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A/P Notes

contractility the ability of skeletal muscle to shorten with force
excitability the capacity of skeletal muscle to respond to a stimulus
extensibility the ability to be stretched
elasticity ability to recoil to their original resting length after they have been stretched
What do muscles do? help produce heat essential for maintenance of normal body temperature
epimysium skeletal muscle that is surrounded by connective tissue sheath
fascia another connective tissue located outside the epimysium and it surrounds and separates muscle
perimysium loose connective tissue
muscle cells muscle fibers
endomysium the outer connective tissue that surrounds each fiber
myofibrils threadlike structure that extends from one end of the fiber to the other
What are the 2 major types of protein fibers? actin and myosin myofilaments
actin myofilaments thin myofilaments: 2 minute strands of pearls twisted together
myosin myofilaments thick myofilaments: bundles of minute golf clubs
sarcomeres highly ordered units joined end to end to form the myofibril
resting membrane potential the change difference across a membrane
action potential the brief reversal back of the charge
motor neutrons are nerve cells that carry action potential to skeletal muscle fibers
neuromusclular junction or synapse where each branch that connects to the muscle
motor unit they form a single muscle and they are a single motor neuron and all the skeletal muscle fibers it innervates
presynaptic terminal the enlarged nerve terminal
synaptic cleft the space between the presynaptic terminal and the muscle cell membrane
postsynaptic terminal muscle fiber in between the muscle cell and terminal
How does synaptic vesicles work with the acetylcholine? it diffuses across the synaptic cleft and blinds to the postsynaptic terminal causing a change in the postsynaptic cell
acetylcholinesterase the acetylcholine released into the synaptic cleft between the neuron and muscle cell is rapidly broken down by an enzymes
sliding filament mechanism the sliding of actin myofilaments during contraction
muscle twitch is a contraction of an entire muscle in response to a stimulus that causes the action potential in one or more muscle fibers
threshold a level: at which point the muscle fiber will contract maximally
What is this whole process called? all-or-none response
lag phase time between application of a stimulus to a motor neuron and beginning of a contraction
contraction phase the time during contraction
relaxation phase the time during which the muscle relaxes
tetany where the muscle remains contracted without relaxing
recruitment the increase in number of motor units being activated
What is ATP needed for? it is needed for energy for muscle contraction
What does ATP stand for? Adenosine triphosphate
How is ATP produced? it is produced in the mitochondria
ATP is short-lived and unstable? true
What does ADP stand for? Adenosine diphosphate
It is not necessary for muscle cells to constantly produce ATP? False
creatine phosphate high energy molecule
anaerobic respiration without oxygen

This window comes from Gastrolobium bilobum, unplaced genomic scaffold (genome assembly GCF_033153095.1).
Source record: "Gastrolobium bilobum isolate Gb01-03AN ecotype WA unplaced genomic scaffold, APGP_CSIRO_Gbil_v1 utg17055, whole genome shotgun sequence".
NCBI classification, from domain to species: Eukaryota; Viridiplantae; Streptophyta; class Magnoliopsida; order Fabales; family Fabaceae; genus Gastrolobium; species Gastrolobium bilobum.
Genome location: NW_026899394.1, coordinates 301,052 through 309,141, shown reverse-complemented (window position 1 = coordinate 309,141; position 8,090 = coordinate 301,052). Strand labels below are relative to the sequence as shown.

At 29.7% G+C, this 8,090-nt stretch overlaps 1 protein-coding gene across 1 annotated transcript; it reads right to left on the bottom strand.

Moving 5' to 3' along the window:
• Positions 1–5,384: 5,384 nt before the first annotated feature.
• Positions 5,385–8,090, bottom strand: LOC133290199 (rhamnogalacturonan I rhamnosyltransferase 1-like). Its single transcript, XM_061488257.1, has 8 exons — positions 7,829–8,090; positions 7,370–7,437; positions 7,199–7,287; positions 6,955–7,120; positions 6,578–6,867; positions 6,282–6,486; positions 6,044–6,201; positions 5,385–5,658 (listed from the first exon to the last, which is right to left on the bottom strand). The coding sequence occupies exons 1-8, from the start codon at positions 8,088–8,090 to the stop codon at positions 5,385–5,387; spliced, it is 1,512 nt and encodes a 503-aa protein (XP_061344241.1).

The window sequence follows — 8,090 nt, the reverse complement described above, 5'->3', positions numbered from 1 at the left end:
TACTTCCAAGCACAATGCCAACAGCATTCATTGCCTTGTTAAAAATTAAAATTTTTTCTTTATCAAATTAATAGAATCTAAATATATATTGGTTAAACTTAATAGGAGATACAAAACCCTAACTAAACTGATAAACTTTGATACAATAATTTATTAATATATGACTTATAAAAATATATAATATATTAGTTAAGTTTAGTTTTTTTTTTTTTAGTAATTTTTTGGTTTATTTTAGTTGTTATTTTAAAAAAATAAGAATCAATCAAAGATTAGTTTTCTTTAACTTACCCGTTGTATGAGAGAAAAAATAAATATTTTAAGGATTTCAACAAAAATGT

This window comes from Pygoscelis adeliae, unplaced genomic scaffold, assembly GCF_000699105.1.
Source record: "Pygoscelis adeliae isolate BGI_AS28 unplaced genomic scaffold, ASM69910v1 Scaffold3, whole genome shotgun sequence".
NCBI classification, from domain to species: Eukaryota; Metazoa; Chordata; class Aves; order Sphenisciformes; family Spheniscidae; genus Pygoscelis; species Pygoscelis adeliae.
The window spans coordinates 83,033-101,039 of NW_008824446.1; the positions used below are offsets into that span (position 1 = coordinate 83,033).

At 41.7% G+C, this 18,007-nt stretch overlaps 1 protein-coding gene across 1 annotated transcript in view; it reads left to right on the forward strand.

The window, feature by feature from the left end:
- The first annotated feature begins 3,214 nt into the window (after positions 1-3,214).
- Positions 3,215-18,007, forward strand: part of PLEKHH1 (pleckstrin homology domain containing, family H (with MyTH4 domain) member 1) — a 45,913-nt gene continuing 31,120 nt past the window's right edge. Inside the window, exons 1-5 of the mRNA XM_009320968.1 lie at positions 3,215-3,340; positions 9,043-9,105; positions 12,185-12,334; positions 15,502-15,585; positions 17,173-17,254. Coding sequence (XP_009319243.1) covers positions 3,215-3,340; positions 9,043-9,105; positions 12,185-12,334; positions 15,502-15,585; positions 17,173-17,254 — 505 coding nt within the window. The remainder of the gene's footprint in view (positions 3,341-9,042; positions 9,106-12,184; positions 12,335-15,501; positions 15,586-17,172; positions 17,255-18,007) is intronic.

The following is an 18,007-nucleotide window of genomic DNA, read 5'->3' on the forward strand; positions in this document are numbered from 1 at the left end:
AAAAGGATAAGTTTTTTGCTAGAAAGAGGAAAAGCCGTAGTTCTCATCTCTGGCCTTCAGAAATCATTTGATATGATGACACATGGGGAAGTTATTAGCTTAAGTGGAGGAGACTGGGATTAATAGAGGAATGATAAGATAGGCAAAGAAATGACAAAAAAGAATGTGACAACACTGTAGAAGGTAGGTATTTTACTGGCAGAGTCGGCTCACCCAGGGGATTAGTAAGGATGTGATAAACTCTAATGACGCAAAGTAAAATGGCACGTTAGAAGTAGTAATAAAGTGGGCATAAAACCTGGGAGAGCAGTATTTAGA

aerobic respiration with oxygen
oxygen debt is the amount of oxygen needed in chemical reaction to convert lactic acid to glucose and to replenish the depleted stores of creatine phosphate stores in muscle cells
muscle fatigue is the result when ATP is used during muscle contraction faster than it can be produced in the muscle cells
What are the 2 types of muscle contractions? isometric and isotonic
isometric equal distance
isotonic equal tension
muscle tone constant tension produced by muscle of the body for long periods of time
fast twitch fibers contract quickly and fatigue quickly
slow twitch fibers contract more slowly and are more resistant to fatigue
origin is the most stationary end of the muscle
insertion is the end of the muscle undergoing the greatest movement
belly the portion of the muscle between the origin and the insertion
synergists muscles that work together to accomplish specific movements
antagonists muscles that work in opposition to one another
prime mover when one muscle plays a major role
Where is the H Zone located? its located between the A Bands
What is the line in between the H Zone? M line
occipitofrontalis raises the eyebrows
orbicularis oculi closes the eyelids
orbicularis oris puckers the lips
What are the two kissing muscles? orbicularis oris and buccinator
buccinator flattens the cheeks
zygomaticus smiling
levator labi superioris sneering
depressor anguli oris frowning
What is another word for chewing? mastication
Name the two major muscles in mastication. masseter and temporalis
tongue and swallowing muscle is important in speech and mastication
What are the two types of tongue muscles? extrinstic and instrinstic
extrinstic tongue muscle moves the tongue
instrinstic tongue muscle changes the shape of the tongue
What is the neck muscle? sternocleidomastoid
sternocleidomastoid rotates the neck
What is the band located on the outer part near the Z Line? I Band
What does the A Band do? extends the length of the myosin
Each Z Line is an attachment site for actin. True
What are the four major functional characteristics? contractibility, excitability, extensibility, and elasticity
Created by: ashhy16